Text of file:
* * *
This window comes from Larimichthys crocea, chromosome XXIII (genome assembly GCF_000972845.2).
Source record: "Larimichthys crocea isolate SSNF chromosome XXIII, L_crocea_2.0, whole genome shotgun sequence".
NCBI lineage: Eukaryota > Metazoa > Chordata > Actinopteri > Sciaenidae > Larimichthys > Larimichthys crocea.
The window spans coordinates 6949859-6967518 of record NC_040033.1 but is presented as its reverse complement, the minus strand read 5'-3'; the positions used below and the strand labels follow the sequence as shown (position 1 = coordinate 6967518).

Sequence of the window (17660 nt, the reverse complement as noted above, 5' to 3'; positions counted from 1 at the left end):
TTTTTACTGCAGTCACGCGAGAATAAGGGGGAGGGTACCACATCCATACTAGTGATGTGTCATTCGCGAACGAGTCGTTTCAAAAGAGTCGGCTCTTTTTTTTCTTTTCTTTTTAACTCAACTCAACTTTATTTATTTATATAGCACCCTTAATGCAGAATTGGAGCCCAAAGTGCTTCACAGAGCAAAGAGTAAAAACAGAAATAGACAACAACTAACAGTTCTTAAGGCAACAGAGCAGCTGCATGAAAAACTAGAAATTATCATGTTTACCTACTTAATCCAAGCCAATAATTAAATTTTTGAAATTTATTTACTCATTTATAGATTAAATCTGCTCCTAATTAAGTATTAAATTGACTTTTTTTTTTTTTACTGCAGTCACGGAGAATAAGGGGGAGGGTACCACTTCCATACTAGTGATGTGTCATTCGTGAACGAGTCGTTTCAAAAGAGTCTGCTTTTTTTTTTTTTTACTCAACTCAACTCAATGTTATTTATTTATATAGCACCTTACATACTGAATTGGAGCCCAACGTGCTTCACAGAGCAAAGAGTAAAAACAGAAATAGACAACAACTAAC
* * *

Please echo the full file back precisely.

This window comes from Larimichthys crocea, chromosome XXIII (genome assembly GCF_000972845.2).
Source record: "Larimichthys crocea isolate SSNF chromosome XXIII, L_crocea_2.0, whole genome shotgun sequence".
NCBI lineage: Eukaryota > Metazoa > Chordata > Actinopteri > Sciaenidae > Larimichthys > Larimichthys crocea.
The window spans coordinates 6949859-6967518 of record NC_040033.1 but is presented as its reverse complement, the minus strand read 5'-3'; the positions used below and the strand labels follow the sequence as shown (position 1 = coordinate 6967518).

Sequence of the window (17660 nt, the reverse complement as noted above, 5' to 3'; positions counted from 1 at the left end):
TTTTTACTGCAGTCACGCGAGAATAAGGGGGAGGGTACCACATCCATACTAGTGATGTGTCATTCGCGAACGAGTCGTTTCAAAAGAGTCGGCTCTTTTTTTTCTTTTCTTTTTAACTCAACTCAACTTTATTTATTTATATAGCACCCTTAATGCAGAATTGGAGCCCAAAGTGCTTCACAGAGCAAAGAGTAAAAACAGAAATAGACAACAACTAACAGTTCTTAAGGCAACAGAGCAGCTGCATGAAAAACTAGAAATTATCATGTTTACCTACTTAATCCAAGCCAATAATTAAATTTTTGAAATTTATTTACTCATTTATAGATTAAATCTGCTCCTAATTAAGTATTAAATTGACTTTTTTTTTTTTTACTGCAGTCACGGAGAATAAGGGGGAGGGTACCACTTCCATACTAGTGATGTGTCATTCGTGAACGAGTCGTTTCAAAAGAGTCTGCTTTTTTTTTTTTTTACTCAACTCAACTCAATGTTATTTATTTATATAGCACCTTACATACTGAATTGGAGCCCAACGTGCTTCACAGAGCAAAGAGTAAAAACAGAAATAGACAACAACTAAC